The World Health Organisation (WHO) is launching an immunisation drive for more than half a million people in response to four confirmed new cases of yellow fever, one of them fatal, in southern Burkina Faso near the border with Cote d'Ivoire.
"It's important to carry out a vaccination campaign quickly so that the disease does not spread to other areas," WHO's yellow fever expert Sylvie Briand told IRIN from Geneva.
It is expected that 650,000 people will be immunised in the days ahead in Burkina Faso's regions of Batie, Gaoua and Banfora. The WHO will also undertake a drive in neighbouring Cote d'Ivoire as the lone fatality, a four year-old boy, had come from that country's Bouna region close to Burkina Faso.
Yellow fever is a virus generally transmitted to humans by mosquitoes. Its effects can range from mild flu-like symptoms to haemorrhagic fever and death. There is no treatment for the disease once contracted and the fatality rate in unprotected populations can exceed 50 per cent.
Briand said the risk of contagion was high because of the affected region's low vaccination rate despite recent immunisation campaigns. While 60 per cent of Burkina Faso's children were vaccinated between 2000 and 2004, that figure can drop to 20-30 per cent in rural areas. A rate of 80 per cent is needed for a population to be considered effectively covered.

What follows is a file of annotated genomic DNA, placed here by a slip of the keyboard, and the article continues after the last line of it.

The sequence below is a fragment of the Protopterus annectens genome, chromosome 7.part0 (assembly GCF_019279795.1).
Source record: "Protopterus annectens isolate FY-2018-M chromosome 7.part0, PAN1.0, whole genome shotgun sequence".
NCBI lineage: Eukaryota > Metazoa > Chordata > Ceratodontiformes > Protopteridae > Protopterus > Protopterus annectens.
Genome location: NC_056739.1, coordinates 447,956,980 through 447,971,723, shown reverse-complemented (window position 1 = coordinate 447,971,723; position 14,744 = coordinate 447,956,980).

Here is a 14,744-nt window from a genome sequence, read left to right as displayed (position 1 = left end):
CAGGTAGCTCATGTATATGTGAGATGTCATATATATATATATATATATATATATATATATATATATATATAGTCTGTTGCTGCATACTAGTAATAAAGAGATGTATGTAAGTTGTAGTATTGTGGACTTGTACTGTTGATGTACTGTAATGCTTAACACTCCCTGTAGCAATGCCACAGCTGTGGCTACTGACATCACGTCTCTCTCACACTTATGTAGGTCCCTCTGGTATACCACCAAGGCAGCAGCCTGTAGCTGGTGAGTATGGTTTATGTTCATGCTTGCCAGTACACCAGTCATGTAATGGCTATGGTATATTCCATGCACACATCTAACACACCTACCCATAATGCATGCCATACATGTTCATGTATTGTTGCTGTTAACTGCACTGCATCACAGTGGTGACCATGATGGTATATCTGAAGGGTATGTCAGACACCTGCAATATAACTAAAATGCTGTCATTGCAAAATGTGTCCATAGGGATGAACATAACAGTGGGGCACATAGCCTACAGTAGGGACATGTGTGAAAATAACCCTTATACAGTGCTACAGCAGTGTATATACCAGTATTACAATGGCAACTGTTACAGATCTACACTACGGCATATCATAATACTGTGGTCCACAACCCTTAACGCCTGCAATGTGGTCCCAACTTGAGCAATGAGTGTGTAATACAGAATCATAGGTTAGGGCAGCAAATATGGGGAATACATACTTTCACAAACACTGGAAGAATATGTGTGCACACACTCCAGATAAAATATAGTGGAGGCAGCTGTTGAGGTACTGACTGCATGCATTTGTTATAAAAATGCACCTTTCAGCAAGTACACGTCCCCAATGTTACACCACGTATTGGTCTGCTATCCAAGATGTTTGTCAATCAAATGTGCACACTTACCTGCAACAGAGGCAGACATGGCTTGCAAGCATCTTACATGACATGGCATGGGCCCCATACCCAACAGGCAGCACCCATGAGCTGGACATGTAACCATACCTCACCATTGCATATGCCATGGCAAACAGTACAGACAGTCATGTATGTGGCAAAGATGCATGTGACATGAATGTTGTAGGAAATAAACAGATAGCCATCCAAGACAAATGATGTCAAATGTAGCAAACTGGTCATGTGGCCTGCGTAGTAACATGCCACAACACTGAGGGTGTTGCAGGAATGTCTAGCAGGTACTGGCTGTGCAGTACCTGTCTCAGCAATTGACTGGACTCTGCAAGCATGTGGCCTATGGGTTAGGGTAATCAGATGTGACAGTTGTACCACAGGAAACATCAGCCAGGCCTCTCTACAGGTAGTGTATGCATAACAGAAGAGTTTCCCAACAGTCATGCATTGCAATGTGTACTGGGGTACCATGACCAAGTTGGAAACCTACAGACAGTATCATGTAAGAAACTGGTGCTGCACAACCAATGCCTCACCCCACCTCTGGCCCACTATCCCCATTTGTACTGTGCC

The high number of people transiting through this border area compounds the danger. In order to avoid the spread of the disease into densely populated urban centres, both residents and travellers will be targeted by the vaccination campaign.
According to the WHO, urban epidemics are a growing concern because rural migration can lead to a lethal mix of low immunisation rates and high population densities.
Burkina Faso's most recent urban outbreak occurred last year in Bobo-Dioulasso, the country's second biggest city, but was quickly brought under control. In 2001, seven people died following an outbreak in Cote d'Ivoire's commercial capital Abidjan.
This article was produced by IRIN News while it was part of the United Nations Office for the Coordination of Humanitarian Affairs. Please send queries on copyright or liability to the UN. For more information: https://shop.un.org/rights-permissions